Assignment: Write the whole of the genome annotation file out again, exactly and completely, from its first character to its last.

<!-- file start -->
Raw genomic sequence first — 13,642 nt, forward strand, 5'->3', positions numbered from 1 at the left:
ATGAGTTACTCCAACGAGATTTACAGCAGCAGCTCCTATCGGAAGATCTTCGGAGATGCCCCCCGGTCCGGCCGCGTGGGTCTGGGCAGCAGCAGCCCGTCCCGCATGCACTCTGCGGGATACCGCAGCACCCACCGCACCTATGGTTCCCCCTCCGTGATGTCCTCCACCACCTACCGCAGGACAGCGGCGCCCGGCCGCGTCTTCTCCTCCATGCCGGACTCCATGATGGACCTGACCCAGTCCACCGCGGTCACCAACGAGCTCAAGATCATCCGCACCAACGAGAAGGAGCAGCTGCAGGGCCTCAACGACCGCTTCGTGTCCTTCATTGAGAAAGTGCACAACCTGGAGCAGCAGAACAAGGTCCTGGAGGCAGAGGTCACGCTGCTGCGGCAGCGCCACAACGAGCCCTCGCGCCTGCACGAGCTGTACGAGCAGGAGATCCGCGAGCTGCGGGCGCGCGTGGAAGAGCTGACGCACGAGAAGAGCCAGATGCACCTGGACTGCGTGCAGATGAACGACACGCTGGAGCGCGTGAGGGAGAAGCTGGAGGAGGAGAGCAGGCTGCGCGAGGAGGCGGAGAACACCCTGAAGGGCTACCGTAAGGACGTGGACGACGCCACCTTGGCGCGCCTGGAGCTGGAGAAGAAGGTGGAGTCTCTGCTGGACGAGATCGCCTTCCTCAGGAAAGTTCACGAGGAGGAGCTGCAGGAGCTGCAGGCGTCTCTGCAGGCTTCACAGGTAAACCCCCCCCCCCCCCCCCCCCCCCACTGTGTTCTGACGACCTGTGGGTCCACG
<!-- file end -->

Raw genomic sequence first — 13,642 nt, forward strand, 5'->3', positions numbered from 1 at the left:
ATGAGTTACTCCAACGAGATTTACAGCAGCAGCTCCTATCGGAAGATCTTCGGAGATGCCCCCCGGTCCGGCCGCGTGGGTCTGGGCAGCAGCAGCCCGTCCCGCATGCACTCTGCGGGATACCGCAGCACCCACCGCACCTATGGTTCCCCCTCCGTGATGTCCTCCACCACCTACCGCAGGACAGCGGCGCCCGGCCGCGTCTTCTCCTCCATGCCGGACTCCATGATGGACCTGACCCAGTCCACCGCGGTCACCAACGAGCTCAAGATCATCCGCACCAACGAGAAGGAGCAGCTGCAGGGCCTCAACGACCGCTTCGTGTCCTTCATTGAGAAAGTGCACAACCTGGAGCAGCAGAACAAGGTCCTGGAGGCAGAGGTCACGCTGCTGCGGCAGCGCCACAACGAGCCCTCGCGCCTGCACGAGCTGTACGAGCAGGAGATCCGCGAGCTGCGGGCGCGCGTGGAAGAGCTGACGCACGAGAAGAGCCAGATGCACCTGGACTGCGTGCAGATGAACGACACGCTGGAGCGCGTGAGGGAGAAGCTGGAGGAGGAGAGCAGGCTGCGCGAGGAGGCGGAGAACACCCTGAAGGGCTACCGTAAGGACGTGGACGACGCCACCTTGGCGCGCCTGGAGCTGGAGAAGAAGGTGGAGTCTCTGCTGGACGAGATCGCCTTCCTCAGGAAAGTTCACGAGGAGGAGCTGCAGGAGCTGCAGGCGTCTCTGCAGGCTTCACAGGTAAACCCCCCCCCCCCCCCCCCCCCCCACTGTGTTCTGACGACCTGTGGGTCCACG